Slaithwaite is an industrial village in the beautiful Colne Valley near Huddersfield in the West Riding of Yorkshire. Here a group of amateur musicians met in 1891 to found a ‘Philharmonic Band’. In its long history it has experienced both triumph and disaster (the full story of its first 100 years is told in its 250-page official history An Improbable Centenary), but for some years now it has enjoyed uninterrupted success – recognised by the award of the National Federation of Music Societies’ Sir Charles Groves Prize in 1993 and a Performing Rights Society Enterprise Award in 1991 and again in 1996.
Each season the 80-strong-orchestra (augmented by outside players if necessary: it has more than once fielded over 100 performers) gives three or four concerts in Huddersfield Town Hall, and further concerts in other venues. Its conductor from 1969 to 2001 was the late Adrian Smith who was also the orchestra’s historian and publications editor. Adrian was succeeded by Chris Houlding who made his debut with the orchestra in the January 2002 concert. Under Chris’s direction the orchestra continued to flourish with some notable concerts in Huddersfield Town Hall including an acclaimed performance in 2005 of the tone poem Ein Heldenleben by Richard Strauss, and later that year one of the orchestra’s boldest undertakings to date: a concert performance of Puccini’s opera Turandot. Other concerts featured Holst’s Planets Suite, Shostakovich’s massive Tenth Symphony, and another Opera Spectacular – Verdi’s Aida, with Holmfirth Choral Society, The Lindley Band and soloists from Opera North and a last minute stand-in appearance of the internationally acclaimed mezzo-soprano, Anne-Marie Owens. Other soloists who appeared with the orchestra include Peter Donohoe, Joanna MacGregor, Gordon Stewart and Alexander Baillie, as well as ‘regulars’, Alexandra Wood (violin), Ian Buckle (piano) and Myvanwy Bentall (soprano).
Chris Houlding relinquished the post of Conductor and Music Director at the end of the 2006-7 season after six outstanding years. For the 2007-8 season the members of the orchestra decided to invite guest conductors to take one concert each. In October 2008, Benjamin Ellin was appointed Music Director.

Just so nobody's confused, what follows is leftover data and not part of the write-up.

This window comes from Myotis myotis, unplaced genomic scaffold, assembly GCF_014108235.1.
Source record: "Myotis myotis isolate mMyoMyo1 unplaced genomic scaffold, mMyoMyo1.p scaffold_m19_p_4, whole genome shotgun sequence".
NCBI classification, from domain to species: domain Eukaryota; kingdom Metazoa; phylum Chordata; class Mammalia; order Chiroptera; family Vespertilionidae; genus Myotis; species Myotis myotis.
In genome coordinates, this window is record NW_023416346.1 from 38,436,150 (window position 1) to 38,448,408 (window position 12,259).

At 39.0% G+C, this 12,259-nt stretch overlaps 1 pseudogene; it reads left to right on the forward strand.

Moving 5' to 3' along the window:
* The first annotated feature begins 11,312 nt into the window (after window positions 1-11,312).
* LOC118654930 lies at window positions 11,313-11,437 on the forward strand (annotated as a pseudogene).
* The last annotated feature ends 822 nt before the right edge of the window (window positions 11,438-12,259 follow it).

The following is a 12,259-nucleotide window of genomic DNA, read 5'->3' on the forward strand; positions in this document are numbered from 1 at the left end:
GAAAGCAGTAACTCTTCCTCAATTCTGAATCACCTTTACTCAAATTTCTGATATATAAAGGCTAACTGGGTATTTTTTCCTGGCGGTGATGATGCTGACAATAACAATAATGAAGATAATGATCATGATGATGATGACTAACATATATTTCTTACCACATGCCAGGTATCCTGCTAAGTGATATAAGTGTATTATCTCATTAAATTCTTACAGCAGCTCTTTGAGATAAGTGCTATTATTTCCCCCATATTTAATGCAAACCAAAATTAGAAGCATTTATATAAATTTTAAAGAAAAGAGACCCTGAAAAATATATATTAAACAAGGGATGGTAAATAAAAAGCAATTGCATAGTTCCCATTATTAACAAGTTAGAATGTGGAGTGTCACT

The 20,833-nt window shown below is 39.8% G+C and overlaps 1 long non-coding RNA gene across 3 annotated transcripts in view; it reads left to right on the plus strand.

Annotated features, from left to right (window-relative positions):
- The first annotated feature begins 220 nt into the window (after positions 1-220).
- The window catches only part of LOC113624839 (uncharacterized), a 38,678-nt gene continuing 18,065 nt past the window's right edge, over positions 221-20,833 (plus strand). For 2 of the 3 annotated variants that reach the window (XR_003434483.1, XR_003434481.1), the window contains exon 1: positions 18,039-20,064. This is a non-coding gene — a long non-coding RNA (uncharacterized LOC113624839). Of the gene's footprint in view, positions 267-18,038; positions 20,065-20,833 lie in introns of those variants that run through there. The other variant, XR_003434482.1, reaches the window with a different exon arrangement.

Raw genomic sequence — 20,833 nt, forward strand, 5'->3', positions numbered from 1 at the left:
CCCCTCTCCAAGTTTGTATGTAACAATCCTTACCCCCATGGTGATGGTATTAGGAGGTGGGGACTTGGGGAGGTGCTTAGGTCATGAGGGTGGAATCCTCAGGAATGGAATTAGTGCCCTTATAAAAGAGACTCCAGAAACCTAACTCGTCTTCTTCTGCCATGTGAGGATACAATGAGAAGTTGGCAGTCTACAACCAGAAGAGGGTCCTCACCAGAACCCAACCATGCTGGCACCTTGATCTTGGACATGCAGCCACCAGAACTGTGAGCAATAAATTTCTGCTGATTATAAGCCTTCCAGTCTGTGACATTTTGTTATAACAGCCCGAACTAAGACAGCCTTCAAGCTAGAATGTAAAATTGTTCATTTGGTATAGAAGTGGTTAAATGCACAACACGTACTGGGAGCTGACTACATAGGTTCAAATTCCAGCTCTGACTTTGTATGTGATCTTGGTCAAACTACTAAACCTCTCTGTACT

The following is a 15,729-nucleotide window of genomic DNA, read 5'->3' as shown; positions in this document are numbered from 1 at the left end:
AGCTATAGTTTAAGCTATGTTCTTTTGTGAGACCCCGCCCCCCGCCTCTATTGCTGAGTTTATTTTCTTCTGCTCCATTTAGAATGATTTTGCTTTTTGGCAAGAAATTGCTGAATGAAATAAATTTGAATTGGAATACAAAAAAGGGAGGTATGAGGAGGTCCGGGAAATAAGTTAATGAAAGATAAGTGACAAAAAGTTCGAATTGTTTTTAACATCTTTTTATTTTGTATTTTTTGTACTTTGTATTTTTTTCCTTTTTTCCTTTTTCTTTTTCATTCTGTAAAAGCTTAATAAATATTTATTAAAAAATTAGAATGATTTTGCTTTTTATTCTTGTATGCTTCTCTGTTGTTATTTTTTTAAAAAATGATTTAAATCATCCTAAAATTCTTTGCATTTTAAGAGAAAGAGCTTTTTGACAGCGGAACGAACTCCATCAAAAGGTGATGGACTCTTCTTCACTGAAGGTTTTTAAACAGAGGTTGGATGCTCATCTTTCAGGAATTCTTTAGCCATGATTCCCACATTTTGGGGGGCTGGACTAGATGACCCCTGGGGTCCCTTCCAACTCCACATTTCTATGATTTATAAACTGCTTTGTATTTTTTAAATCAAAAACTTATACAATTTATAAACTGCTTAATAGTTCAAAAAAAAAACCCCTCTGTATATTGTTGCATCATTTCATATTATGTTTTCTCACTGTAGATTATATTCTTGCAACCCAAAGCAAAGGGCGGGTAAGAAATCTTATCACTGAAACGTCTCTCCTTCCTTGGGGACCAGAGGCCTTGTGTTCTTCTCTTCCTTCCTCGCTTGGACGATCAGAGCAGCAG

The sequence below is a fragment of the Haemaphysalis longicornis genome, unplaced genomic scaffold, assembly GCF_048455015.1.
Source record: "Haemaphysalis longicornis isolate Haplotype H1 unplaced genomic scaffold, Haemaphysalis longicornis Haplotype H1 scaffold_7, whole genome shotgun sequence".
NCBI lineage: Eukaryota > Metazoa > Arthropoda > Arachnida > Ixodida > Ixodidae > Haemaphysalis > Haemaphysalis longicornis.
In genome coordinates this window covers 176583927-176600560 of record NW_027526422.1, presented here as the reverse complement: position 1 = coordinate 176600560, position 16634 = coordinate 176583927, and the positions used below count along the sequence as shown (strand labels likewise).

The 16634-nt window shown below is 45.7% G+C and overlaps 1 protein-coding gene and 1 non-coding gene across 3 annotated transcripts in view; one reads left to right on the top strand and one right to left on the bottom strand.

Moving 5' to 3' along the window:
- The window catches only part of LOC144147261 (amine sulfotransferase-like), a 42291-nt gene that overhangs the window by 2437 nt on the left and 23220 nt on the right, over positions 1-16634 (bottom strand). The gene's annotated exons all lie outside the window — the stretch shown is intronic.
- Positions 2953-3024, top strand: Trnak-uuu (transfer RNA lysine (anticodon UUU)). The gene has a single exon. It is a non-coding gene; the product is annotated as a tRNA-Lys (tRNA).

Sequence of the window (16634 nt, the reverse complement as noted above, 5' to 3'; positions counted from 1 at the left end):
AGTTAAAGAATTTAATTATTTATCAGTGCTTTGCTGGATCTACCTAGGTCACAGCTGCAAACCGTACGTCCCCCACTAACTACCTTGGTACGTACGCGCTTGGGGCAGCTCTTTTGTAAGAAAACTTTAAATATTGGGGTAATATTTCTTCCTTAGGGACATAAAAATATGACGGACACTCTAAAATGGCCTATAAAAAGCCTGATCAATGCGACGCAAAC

Under Benjamin’s direction, the orchestra’s reputation for bold and adventurous programming, as well as championing repertoire often neglected by professional orchestras, has continued and recent performances include the Requiems of Britten and Verdi, Mahler’s Third Symphony and Tippett’s Piano Concerto, as well as fully staged and costumed performances of Puccini’s La Boheme and Tosca, Wagner’s Flying Dutchman, and Bizet’s Carmen. In 2016 the SPO was recognised by the BBC in the programme All Together Now: The Great Orchestra Challenge as one of the top five amateur orchestras in the country.
The orchestra encourages young players, and in the last few years we have been fortunate to welcome such up and coming soloists as singers Catrine Kirkman, Marta Fontanals-Simmons and Terence den Dulk, pianists Edyta Lajdorf, Evelyne Berezovsky and Olga Jegunova, and violinists Miina Järvi and Tadasuke Iijima.
The 2016-17 season is the SPO’s 125th, and an updated history, SPO – 25 Years On, has been written by Christine Stanton and is now available.
The SPO is an amateur orchestra and all playing members pay an annual subscription. Extra professional players are brought in as required to fill gaps and play specialist instruments (harp, contra-bassoon etc.) We have vacancies in most string sections and for percussion. Brass and woodwind vacancies come around less often for obvious reasons but we are happy to put your name on a waiting list. If you are interested in joining the orchestra please contact the secretary. There is no formal audition and in the first instance we invite those interested in joining to attend rehearsals to see how they get on. Membership is subject to the agreement of the committee.
The orchestra is managed by a voluntary committee, elected from the membership, which also includes a representative from our Patrons.